Navy Issues Guide for Military to Maritime Transition
On June 23, Navy Credentialing Opportunities On-line (COOL) announced the release of the "Blueprint to Mariner" guide. The comprehensive document is designed for Navy Sailors interested in applying their naval training and experience toward future careers with the maritime industry.
Navy COOL provides industry certifications and licensing opportunities based on a rating's formal training and on-the-job experience, and eligible Sailors may be funded for credentialing application fees, exam fees, and annual maintenance fees. Nineteen enlisted ratings and collateral duties and 15 officer designators are mapped to more than 150 different civilian and federal maritime-related occupations.
"The licensing process for mariners is a Coast Guard program, and there are strict eligibility requirements that must be met," said Keith Boring, Navy COOL program director. "Our goal here at Navy COOL is to provide Sailors with a map to help bridge the gap between their Navy training and the Coast Guard's requirements."
By preparing while on active duty and earning required accreditations with the support of Navy COOL, including in some cases with funding, Sailors can be well positioned to transition into the merchant fleet.
"'Blueprint to Mariner' provides Sailors with a crosswalk between their job and related jobs in the civilian sector," said Navy COOL Assistant Program Director Michael Talley. "It's there to help explain what you need to do to qualify for the different positions in the mariner community."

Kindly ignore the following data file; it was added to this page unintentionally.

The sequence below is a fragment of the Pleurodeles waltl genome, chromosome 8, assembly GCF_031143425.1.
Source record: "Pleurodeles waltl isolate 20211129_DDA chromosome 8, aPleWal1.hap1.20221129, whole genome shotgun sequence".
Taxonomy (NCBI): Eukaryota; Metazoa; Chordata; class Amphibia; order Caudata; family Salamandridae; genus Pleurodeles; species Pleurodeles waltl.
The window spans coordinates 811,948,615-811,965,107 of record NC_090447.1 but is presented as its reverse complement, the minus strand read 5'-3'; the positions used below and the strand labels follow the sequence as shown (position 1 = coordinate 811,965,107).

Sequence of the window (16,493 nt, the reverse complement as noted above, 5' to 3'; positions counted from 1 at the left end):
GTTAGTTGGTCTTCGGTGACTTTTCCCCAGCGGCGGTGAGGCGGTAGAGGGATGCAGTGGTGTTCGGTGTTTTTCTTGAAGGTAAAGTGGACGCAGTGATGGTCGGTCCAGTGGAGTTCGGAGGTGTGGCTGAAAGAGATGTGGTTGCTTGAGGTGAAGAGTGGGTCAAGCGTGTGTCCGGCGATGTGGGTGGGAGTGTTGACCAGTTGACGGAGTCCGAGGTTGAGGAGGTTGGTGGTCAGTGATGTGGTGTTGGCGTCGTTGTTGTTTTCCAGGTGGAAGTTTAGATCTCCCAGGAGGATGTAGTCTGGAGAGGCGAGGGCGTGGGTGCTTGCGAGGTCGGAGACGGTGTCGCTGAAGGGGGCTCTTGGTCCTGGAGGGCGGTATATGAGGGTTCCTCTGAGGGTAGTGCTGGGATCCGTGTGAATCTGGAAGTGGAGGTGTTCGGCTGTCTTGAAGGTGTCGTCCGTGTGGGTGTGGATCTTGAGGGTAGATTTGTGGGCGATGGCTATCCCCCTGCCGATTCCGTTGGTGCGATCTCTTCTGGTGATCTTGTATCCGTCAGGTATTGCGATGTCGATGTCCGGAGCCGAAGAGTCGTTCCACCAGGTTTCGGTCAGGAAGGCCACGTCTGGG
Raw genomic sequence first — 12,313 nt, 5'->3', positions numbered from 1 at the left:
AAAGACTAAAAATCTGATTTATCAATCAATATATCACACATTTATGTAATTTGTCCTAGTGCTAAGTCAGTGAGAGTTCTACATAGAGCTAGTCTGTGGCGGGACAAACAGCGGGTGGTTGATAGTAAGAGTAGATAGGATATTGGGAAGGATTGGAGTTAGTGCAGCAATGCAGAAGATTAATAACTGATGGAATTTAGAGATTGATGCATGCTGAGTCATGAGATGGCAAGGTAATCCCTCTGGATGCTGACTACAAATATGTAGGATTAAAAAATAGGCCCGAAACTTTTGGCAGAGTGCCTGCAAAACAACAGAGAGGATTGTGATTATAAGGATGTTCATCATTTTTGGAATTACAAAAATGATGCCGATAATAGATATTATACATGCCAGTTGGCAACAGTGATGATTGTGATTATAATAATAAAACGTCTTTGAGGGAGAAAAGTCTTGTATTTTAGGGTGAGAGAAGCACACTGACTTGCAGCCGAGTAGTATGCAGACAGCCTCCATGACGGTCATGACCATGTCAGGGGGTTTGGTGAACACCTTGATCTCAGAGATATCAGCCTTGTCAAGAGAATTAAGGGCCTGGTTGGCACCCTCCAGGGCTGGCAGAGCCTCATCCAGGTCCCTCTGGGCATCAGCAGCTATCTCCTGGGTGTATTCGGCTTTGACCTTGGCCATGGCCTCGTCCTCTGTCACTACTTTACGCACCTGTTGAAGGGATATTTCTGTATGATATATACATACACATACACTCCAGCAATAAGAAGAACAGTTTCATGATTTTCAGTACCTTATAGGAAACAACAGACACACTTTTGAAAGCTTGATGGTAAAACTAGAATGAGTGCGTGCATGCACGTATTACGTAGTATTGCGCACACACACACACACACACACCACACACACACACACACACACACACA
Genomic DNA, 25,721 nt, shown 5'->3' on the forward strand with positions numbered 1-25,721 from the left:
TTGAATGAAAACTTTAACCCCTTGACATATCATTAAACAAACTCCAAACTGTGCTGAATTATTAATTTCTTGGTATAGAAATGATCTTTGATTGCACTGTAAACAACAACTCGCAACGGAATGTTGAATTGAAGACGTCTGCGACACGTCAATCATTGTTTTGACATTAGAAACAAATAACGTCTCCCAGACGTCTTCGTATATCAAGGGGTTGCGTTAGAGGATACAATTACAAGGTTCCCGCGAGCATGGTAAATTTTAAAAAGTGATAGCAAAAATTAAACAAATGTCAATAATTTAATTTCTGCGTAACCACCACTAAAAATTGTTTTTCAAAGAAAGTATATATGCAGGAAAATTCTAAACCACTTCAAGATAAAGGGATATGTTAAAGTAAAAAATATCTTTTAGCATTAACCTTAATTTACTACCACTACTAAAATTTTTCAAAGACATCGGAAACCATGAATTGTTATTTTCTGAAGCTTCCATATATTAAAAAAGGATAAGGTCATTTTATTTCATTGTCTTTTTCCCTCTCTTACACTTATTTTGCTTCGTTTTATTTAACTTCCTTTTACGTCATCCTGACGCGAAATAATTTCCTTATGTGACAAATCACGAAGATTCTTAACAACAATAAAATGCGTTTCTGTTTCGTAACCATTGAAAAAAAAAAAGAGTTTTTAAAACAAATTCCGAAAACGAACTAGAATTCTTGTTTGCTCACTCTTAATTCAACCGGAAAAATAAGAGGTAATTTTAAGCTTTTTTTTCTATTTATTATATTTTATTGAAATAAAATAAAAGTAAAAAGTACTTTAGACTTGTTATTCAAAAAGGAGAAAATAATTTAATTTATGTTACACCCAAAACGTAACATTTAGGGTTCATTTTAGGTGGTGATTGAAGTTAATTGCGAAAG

Available on Navy COOL's website, the "Blueprint to Mariner" guide discusses a maritime career and provides step-by-step credentialing processes and visual walkthroughs of where to find information and how to apply on the Navy COOL and Coast Guard websites. It also describes how the Maritime Administration predicts there will not be enough qualified mariners to support sustained military sealift operations in the future, which has direct economic and national security implications.
MARAD anticipates a need for 74,000 civilian mariners over the next 10 years, and certain Sailors have many of the skills and experiences that make them a good fit for the maritime industry. "The (merchant) industry thinks the Navy would be a good resource for [skilled mariners]," said Talley. "However, even though Sailors may have some of the skill sets required, they would still need to earn the requisite Coast Guard's licenses, and that's what we're trying to do here at Navy COOL."
"Blueprint to Mariner," along with links to additional information on a maritime career following naval service, is available online at http://www.cool.navy.mil/usn/otr/otr-blueprint.htm.
Navy COOL is located at the Center for Information Dominance (CID) based at Naval Air Station Pensacola Corry Station. CID delivers information warfare professionals to the Navy and joint services, enabling optimal performance of information warfare across the full spectrum of military operations. To learn more about credentialing opportunities, visit Navy COOL's website athttps://www.cool.navy.mil, or call (850) 452-6683.
The opinions expressed herein are the author's and not necessarily those of The Maritime Executive.